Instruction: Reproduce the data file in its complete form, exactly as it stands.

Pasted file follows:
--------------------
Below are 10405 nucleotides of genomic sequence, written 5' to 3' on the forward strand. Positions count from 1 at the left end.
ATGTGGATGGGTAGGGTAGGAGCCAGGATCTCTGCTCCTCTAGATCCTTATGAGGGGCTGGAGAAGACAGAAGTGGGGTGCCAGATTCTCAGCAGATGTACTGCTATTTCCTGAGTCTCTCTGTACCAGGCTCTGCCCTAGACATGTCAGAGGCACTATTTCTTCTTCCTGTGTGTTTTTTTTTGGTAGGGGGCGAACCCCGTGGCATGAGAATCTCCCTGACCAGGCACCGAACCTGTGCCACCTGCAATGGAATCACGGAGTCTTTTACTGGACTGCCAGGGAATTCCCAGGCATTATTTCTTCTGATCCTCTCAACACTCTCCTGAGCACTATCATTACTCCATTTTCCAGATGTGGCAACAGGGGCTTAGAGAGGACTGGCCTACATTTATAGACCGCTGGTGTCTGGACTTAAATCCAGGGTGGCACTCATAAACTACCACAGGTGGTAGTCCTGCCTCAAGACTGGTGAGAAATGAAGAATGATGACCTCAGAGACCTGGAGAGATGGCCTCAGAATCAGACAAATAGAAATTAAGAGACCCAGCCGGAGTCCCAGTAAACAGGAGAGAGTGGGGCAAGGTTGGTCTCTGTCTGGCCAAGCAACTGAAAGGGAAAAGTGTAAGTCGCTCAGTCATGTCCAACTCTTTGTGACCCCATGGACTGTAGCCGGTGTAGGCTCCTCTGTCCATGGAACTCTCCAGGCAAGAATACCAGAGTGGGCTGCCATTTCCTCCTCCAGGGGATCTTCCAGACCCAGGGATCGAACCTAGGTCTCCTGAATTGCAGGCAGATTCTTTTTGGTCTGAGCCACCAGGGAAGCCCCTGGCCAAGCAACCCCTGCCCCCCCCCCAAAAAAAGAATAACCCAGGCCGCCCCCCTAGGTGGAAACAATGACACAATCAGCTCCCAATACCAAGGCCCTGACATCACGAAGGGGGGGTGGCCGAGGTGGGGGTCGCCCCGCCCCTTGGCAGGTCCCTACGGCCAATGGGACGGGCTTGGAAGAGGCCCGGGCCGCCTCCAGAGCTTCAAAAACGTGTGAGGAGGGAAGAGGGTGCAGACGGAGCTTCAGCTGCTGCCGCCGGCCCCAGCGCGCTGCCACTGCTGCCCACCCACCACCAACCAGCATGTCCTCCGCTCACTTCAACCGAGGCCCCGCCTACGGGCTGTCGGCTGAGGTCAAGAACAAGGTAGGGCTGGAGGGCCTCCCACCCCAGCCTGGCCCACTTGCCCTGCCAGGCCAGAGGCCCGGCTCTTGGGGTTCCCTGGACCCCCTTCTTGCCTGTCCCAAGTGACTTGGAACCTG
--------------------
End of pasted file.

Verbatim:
Below are 10405 nucleotides of genomic sequence, written 5' to 3' on the forward strand. Positions count from 1 at the left end.
ATGTGGATGGGTAGGGTAGGAGCCAGGATCTCTGCTCCTCTAGATCCTTATGAGGGGCTGGAGAAGACAGAAGTGGGGTGCCAGATTCTCAGCAGATGTACTGCTATTTCCTGAGTCTCTCTGTACCAGGCTCTGCCCTAGACATGTCAGAGGCACTATTTCTTCTTCCTGTGTGTTTTTTTTTGGTAGGGGGCGAACCCCGTGGCATGAGAATCTCCCTGACCAGGCACCGAACCTGTGCCACCTGCAATGGAATCACGGAGTCTTTTACTGGACTGCCAGGGAATTCCCAGGCATTATTTCTTCTGATCCTCTCAACACTCTCCTGAGCACTATCATTACTCCATTTTCCAGATGTGGCAACAGGGGCTTAGAGAGGACTGGCCTACATTTATAGACCGCTGGTGTCTGGACTTAAATCCAGGGTGGCACTCATAAACTACCACAGGTGGTAGTCCTGCCTCAAGACTGGTGAGAAATGAAGAATGATGACCTCAGAGACCTGGAGAGATGGCCTCAGAATCAGACAAATAGAAATTAAGAGACCCAGCCGGAGTCCCAGTAAACAGGAGAGAGTGGGGCAAGGTTGGTCTCTGTCTGGCCAAGCAACTGAAAGGGAAAAGTGTAAGTCGCTCAGTCATGTCCAACTCTTTGTGACCCCATGGACTGTAGCCGGTGTAGGCTCCTCTGTCCATGGAACTCTCCAGGCAAGAATACCAGAGTGGGCTGCCATTTCCTCCTCCAGGGGATCTTCCAGACCCAGGGATCGAACCTAGGTCTCCTGAATTGCAGGCAGATTCTTTTTGGTCTGAGCCACCAGGGAAGCCCCTGGCCAAGCAACCCCTGCCCCCCCCCCAAAAAAAGAATAACCCAGGCCGCCCCCCTAGGTGGAAACAATGACACAATCAGCTCCCAATACCAAGGCCCTGACATCACGAAGGGGGGGTGGCCGAGGTGGGGGTCGCCCCGCCCCTTGGCAGGTCCCTACGGCCAATGGGACGGGCTTGGAAGAGGCCCGGGCCGCCTCCAGAGCTTCAAAAACGTGTGAGGAGGGAAGAGGGTGCAGACGGAGCTTCAGCTGCTGCCGCCGGCCCCAGCGCGCTGCCACTGCTGCCCACCCACCACCAACCAGCATGTCCTCCGCTCACTTCAACCGAGGCCCCGCCTACGGGCTGTCGGCTGAGGTCAAGAACAAGGTAGGGCTGGAGGGCCTCCCACCCCAGCCTGGCCCACTTGCCCTGCCAGGCCAGAGGCCCGGCTCTTGGGGTTCCCTGGACCCCCTTCTTGCCTGTCCCAAGTGACTTGGAACCTG